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IRR COMPARED TO ROI
Most Australian real estate investors understand Capital Growth, Compound Growth and rental return or rental yield, but unless they have invested in Commercial Real Estate before, or are financial professionals, may not know the term IRR (Internal Rate of Return).
Return on Investment, usually abbreviated as ROI, is a common, widespread metric used to evaluate the forecasted profitability on different investments. Before any serious investment opportunities are even considered, ROI is a solid base from which to go forth.
The metric can be applied to anything from stocks, real estate, employees; anything that has a cost with the potential to derive gains from can have an ROI assigned to it.
While much more intricate formulas exist to help calculate rate of return on investments accurately, ROI is lauded and still widely used due to its simplicity and broad usage as a quick-and-dirty method.
The internal rate of return (IRR) on an investment or project is the "annualized effective compounded return rate" or rate of return that sets the net present value of all cash flows (both positive and negative) from the investment equal to zero.
Simply stated, the Internal rate of return (IRR) for an investment is the percentage rate earned on each dollar invested for each period it is invested.
Ultimately, IRR gives an investor the means to compare alternative investments based on their yield.
Speaking intuitively, IRR is designed to account for the time preference of money and investments. A given return on investment received at a given time is worth more than the same return received at a later time, so the latter would yield a lower IRR than the former, if all other factors are equal.
A fixed income investment in which money is deposited once, interest on this deposit is paid to the investor at a specified interest rate every time period, and the original deposit neither increases nor decreases, would have an IRR equal to the specified interest rate.
An investment which has the same total returns as the preceding investment, but delays returns for one or more time periods, would have a lower IRR.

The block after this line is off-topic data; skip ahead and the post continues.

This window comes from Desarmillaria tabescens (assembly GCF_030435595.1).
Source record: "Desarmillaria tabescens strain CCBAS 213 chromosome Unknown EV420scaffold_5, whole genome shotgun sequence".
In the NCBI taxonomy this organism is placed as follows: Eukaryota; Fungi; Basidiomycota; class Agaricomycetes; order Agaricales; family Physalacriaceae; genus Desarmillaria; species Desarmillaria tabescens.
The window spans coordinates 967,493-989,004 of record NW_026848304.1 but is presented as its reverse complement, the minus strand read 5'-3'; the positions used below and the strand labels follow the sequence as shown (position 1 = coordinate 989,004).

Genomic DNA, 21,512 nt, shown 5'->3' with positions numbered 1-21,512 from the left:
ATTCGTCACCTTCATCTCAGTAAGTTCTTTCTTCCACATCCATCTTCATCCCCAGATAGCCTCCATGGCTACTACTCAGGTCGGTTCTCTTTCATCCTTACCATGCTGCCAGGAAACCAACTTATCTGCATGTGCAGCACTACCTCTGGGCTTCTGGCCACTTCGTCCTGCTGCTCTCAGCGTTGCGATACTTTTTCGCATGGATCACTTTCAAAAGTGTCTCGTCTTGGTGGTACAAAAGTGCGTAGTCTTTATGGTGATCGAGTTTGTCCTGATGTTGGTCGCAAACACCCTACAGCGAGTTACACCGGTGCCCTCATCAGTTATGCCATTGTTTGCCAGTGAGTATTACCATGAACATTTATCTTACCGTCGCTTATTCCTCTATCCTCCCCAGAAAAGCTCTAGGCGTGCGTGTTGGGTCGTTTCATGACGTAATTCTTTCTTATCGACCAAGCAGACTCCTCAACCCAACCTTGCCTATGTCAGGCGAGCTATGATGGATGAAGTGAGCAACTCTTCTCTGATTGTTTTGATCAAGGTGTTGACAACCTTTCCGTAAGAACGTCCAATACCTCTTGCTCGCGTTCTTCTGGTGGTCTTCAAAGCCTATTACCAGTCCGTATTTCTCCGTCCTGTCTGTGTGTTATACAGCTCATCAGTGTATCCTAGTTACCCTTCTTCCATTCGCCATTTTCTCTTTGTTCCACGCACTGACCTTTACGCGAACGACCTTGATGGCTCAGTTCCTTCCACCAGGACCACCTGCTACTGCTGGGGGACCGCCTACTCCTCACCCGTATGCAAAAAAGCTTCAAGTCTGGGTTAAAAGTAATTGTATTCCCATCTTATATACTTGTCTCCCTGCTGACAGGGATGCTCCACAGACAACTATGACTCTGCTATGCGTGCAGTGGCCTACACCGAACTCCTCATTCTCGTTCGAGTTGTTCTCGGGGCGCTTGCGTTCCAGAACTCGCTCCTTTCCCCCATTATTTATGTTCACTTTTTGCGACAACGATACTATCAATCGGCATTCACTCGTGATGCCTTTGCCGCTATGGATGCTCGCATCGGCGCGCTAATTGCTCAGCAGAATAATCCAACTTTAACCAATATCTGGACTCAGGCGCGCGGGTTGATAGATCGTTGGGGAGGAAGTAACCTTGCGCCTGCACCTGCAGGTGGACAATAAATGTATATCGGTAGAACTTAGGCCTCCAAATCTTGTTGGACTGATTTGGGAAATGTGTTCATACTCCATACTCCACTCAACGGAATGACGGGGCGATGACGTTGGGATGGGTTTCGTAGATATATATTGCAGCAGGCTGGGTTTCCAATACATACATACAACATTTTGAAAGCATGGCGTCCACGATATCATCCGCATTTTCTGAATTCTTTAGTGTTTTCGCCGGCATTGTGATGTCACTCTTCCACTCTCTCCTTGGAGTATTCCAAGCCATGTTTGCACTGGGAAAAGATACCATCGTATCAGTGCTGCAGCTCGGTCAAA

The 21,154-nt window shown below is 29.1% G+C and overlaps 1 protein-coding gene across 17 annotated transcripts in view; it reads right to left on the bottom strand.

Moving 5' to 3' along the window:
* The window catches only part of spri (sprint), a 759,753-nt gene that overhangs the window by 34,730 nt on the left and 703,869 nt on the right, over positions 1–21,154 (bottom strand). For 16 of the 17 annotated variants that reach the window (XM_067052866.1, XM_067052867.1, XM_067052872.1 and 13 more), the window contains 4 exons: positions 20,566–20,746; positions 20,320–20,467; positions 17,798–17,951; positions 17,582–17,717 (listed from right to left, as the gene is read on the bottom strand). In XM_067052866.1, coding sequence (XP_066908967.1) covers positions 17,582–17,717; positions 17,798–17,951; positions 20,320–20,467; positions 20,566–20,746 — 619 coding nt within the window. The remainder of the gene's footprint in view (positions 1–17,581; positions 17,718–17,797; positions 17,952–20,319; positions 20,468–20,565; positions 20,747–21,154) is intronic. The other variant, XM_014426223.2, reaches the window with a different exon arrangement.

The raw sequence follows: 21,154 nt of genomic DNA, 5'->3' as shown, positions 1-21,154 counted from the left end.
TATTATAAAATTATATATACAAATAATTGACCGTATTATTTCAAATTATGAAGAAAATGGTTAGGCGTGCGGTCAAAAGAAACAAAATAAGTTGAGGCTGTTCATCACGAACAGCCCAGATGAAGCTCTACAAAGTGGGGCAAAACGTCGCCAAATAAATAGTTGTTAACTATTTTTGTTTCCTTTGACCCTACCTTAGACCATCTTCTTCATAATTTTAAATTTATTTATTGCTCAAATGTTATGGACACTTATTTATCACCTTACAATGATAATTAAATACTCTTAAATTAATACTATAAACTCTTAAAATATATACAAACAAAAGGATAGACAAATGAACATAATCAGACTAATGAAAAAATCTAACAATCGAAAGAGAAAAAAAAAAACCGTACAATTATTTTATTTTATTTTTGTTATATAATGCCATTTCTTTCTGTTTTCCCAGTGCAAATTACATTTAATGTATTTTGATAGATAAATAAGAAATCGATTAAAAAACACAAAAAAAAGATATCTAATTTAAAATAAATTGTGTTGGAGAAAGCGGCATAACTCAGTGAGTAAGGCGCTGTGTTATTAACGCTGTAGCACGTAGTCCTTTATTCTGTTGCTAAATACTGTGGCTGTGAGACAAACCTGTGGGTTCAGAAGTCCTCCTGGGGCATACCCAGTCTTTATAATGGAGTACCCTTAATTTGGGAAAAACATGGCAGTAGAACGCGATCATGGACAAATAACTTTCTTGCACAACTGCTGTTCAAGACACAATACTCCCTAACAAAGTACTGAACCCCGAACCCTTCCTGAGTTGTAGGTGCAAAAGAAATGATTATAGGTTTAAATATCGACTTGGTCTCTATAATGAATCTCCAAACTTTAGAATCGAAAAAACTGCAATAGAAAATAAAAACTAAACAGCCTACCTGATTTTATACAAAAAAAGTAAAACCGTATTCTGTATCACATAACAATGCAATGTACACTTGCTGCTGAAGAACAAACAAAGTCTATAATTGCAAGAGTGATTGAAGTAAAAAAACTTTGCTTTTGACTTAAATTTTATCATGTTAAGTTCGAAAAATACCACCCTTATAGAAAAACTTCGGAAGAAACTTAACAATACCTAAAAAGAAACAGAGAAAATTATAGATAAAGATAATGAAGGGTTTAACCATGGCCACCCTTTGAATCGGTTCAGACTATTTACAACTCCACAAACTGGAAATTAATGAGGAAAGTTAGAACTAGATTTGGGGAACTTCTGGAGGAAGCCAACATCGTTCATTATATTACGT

Generally speaking, the higher an internal rate of return, the more desirable an investment is to undertake. IRR is uniform for investments of varying types and, as such, can be used to rank multiple prospective investments or projects on a relatively even basis. In general, when comparing investment options with other similar characteristics, the investment with the highest IRR probably would be considered the best.
Mathematically, the IRR can be found by setting the Net Present Value (NPV) equation equal to zero (0) and solving for the rate of return (IRR).
If If the above equation scares you don’t worry, we will walk through a detailed example next that shows you exactly and it will leave you with a solid intuition behind the internal rate of return.
The mathematical (and typical) explanation of IRR as “the discount rate that makes the net present value equal to zero.”
While technically correct, that doesn’t exactly help us all that much in understanding what IRR actually means. Once you break it out into its individual components and step through it period by period, this becomes easy to see.
The calculation below shows the the IRR of an investment over 4 years with a simple lump sum investment, and no dividends paid out, and no further capital invested over the term.
The IRR was calculated at 20% and the Tax rate was calculated as being a flat 30%.
ROI maybe confused with ROR, or rate of return.
Sometime, they can be used interchangeably, but there is a big difference:
ROR can denote a period of time, often annually, while ROI doesn't.
The basic formula for ROI is: ROI = Gain from Investment - Cost of Investment Cost of Investment
As a most basic example, Bob wants to calculate the ROI on his real estate investment. From the beginning until present, he invested a total of $500,000 into the project, and his total profits to date sum up to $700,000.
$700,000 - $500,000/ $500,000 = 40%
Bob's ROI on his property investment is 40%.
Difficulty in Usage
It is true that ROI as a metric can be utilized to gauge the profitability of mostly anything. However, its universal applicability is also the reason why it tends to be difficult to use properly.
While the ROI formula itself may be simple, the real problem comes from people not understanding how to arrive at the correct definition for 'cost' and/or 'gain', or the variability involved.
For instance, for a potential real estate property, investor A might calculate the ROI involving capital expenditure, taxes, and insurance, while investor B might only use the purchase price.
For a potential stock, investor A might calculate ROI including taxes on capital gains, while investor B may not. Also, does an ROI calculation involve every cash flow in the middle other than the first and the last? Different investors use ROI differently.
However, the biggest nuance with ROI is that there is no timeframe involved. Take for instance, an investor with an investment decision between a diamond with a ROI of 1,000% or a property with an ROI of 50%.
Right off the bat, the diamond seems like the no brainer, but is it truly if the ROI is calculated over 50 years for the diamond as opposed to the property's ROI calculated over several months?
This is why ROI does its job well as a base for evaluating investments, but it is essential to supplement it further with other, more accurate measures.